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Microsoft Layoffs Signal a Changing Culture

The cuts are partly related to Microsoft’s acquisition of Nokia’s phone business and partly a reflection of CEO Satya Nadella’s vision of a Microsoft that’s less management heavy and more agile.

In his first major organizational move since becoming Microsoft CEO in February, Satya Nadella announced Thursday that, over the next year, the company will cut 18,000 jobs — about 14 percent of its workforce. That represents the largest layoff in Microsoft’s history and a more aggressive cut than many had expected.

At least 1,351 of the jobs cut will come from the Puget Sound region, about 3 percent of the approximately 43,000 employees Microsoft has in this area.

The cuts are partly related to Microsoft’s acquisition of Nokia’s phone business and partly a reflection of Nadella’s vision of a Microsoft that’s less management heavy and more agile.

Most of the cuts — about 12,500 professional and factory positions — are former Nokia positions, with some Microsoft positions also being eliminated because of job duplication related to the Nokia acquisition.

The remaining 5,500 jobs cut across multiple functions, including marketing and engineering. Microsoft declined to specify which areas were hardest hit, though an internal email shows that the company is closing Xbox Entertainment Studios, which was just starting to produce original TV shows.

Of the 18,000 jobs to be cut, Microsoft was starting Thursday to eliminate 13,000 of them. The majority of the remaining 5,000 will be notified over the next six months.

Some of the jobs from the remaining 5,000 will come from the Puget Sound area.

“The emphasis on simplifying management structure and the fact that a lot of those corporate groups are here would imply that more local cuts are coming” as part of the 5,000, said analyst Sid Parakh of Seattle-based investment firm McAdams Wright Ragen.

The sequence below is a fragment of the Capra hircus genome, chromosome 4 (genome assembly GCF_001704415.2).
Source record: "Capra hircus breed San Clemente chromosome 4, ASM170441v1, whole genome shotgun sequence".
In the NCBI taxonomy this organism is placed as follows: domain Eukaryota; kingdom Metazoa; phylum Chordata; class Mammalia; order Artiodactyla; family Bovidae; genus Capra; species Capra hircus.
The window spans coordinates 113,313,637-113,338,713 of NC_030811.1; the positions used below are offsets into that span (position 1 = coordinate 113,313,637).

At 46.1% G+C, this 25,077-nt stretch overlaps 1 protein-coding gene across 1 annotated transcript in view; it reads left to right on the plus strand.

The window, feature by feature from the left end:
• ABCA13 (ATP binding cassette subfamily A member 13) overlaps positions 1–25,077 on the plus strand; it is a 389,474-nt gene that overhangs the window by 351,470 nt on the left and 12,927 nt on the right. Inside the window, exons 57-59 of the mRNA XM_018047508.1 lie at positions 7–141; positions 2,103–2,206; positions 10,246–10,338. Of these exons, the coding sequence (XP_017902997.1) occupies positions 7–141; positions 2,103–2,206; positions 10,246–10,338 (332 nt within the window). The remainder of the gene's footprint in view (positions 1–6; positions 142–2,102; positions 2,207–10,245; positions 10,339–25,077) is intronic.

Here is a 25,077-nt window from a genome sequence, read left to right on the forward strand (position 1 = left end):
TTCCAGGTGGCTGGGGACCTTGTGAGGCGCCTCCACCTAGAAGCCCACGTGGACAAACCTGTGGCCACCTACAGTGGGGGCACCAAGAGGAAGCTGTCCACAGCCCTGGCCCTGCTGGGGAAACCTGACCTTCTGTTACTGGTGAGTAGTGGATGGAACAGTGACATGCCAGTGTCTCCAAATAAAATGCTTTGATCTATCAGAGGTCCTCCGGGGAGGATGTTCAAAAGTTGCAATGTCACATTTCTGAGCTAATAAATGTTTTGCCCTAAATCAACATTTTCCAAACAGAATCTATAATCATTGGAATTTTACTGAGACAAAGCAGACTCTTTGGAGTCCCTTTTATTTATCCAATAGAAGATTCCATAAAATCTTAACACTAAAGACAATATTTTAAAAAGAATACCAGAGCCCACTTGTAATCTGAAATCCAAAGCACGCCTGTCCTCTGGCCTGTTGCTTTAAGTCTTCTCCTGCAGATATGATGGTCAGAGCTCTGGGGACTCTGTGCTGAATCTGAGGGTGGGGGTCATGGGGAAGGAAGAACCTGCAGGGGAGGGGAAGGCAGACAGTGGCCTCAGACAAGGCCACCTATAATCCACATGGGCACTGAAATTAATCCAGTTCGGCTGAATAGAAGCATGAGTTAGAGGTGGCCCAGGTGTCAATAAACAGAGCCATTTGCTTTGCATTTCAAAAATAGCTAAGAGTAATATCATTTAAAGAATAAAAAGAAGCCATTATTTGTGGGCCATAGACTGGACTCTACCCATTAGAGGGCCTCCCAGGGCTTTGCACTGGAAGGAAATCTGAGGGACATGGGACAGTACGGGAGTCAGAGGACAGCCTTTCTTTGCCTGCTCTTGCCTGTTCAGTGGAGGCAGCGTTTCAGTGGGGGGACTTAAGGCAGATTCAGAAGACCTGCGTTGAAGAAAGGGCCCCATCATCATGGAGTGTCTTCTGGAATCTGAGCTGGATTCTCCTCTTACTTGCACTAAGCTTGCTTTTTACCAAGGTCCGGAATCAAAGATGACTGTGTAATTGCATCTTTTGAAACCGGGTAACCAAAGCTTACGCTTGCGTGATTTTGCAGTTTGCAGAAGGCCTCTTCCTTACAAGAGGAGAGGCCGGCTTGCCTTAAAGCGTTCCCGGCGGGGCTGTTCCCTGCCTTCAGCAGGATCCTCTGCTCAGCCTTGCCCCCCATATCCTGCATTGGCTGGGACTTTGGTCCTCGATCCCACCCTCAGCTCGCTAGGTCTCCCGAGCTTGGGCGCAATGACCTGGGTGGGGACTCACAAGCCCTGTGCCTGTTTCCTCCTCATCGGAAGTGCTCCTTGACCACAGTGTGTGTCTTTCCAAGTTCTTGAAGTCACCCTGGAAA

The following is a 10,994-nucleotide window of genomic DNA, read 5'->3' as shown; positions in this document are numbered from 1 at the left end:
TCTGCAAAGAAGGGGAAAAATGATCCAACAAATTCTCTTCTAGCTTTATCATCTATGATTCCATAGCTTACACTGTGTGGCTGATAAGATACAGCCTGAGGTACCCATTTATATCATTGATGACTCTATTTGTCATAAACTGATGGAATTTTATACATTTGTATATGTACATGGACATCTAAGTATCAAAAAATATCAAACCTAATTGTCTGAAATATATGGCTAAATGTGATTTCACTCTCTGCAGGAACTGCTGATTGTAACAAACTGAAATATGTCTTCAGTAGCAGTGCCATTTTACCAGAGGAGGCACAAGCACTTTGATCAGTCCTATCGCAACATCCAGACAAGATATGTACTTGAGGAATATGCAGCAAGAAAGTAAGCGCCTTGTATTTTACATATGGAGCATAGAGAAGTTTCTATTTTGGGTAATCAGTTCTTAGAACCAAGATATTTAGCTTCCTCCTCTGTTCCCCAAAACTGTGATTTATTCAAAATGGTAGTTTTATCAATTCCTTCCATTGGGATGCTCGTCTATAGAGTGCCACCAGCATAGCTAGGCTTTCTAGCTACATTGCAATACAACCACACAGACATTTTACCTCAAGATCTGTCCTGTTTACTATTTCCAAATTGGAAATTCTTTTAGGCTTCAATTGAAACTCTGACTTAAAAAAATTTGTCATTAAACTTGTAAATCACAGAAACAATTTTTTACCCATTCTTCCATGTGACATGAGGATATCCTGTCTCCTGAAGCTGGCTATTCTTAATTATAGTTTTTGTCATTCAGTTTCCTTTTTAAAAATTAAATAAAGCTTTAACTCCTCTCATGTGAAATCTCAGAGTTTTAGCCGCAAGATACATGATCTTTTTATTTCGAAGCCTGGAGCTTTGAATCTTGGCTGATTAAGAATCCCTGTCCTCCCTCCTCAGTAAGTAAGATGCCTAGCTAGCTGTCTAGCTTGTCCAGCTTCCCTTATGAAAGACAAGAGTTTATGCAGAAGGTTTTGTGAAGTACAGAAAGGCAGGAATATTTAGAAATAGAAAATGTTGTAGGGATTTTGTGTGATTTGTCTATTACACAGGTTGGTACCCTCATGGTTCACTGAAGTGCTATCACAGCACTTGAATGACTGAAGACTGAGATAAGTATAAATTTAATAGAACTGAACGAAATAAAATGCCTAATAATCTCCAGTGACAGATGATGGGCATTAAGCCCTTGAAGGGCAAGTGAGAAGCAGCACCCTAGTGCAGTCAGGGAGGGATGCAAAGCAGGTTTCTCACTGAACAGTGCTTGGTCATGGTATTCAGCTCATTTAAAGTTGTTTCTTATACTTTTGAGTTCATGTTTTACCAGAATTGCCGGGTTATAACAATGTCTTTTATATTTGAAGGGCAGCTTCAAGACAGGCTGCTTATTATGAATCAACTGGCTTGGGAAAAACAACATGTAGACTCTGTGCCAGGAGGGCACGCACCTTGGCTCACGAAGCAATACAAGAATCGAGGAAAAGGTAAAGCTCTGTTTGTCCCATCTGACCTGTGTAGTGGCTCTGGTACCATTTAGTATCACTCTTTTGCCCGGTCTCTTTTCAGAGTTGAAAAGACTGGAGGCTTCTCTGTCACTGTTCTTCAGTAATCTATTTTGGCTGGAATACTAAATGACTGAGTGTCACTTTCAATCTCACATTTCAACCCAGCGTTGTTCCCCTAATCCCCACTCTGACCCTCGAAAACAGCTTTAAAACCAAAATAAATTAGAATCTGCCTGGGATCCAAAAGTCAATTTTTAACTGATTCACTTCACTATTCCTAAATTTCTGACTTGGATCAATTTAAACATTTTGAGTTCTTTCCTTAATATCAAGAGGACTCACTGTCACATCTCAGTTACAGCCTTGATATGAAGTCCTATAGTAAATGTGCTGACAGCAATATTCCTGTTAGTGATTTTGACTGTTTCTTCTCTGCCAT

No surprise

Layoffs have been expected after the April closing of Microsoft’s $7.5 billion purchase of Nokia’s handset business. That deal brought 25,000 Nokia employees — many of them in Nokia’s factories worldwide — onto Microsoft’s payroll. As part of that deal, Microsoft also committed to achieving annual cost savings of at least $600 million for 18 months after the deal closed.

Layoff rumors had gained strength in recent weeks, particularly with the start of the company’s fiscal year this month. And Nadella hinted layoffs were coming in a memo outlining his vision that he emailed to employees last week.

In that memo, he wrote about his vision of Microsoft as a “productivity and platform company for the mobile-first and cloud-first world,” and the need for sweeping cultural changes to make that happen.

Nadella issued a new memo to employees Thursday, saying the cuts “are mainly driven by two outcomes: work simplification as well as Nokia Devices and Services integration synergies and strategic alignment. ... It’s important to note that while we are eliminating roles in some areas, we are adding roles in certain other strategic areas.”

He said the company would “simplify the way we work to drive greater accountability, become more agile and move faster. ... In addition, we plan to have fewer layers of management, both top down and sideways, to accelerate the flow of information and decision making.”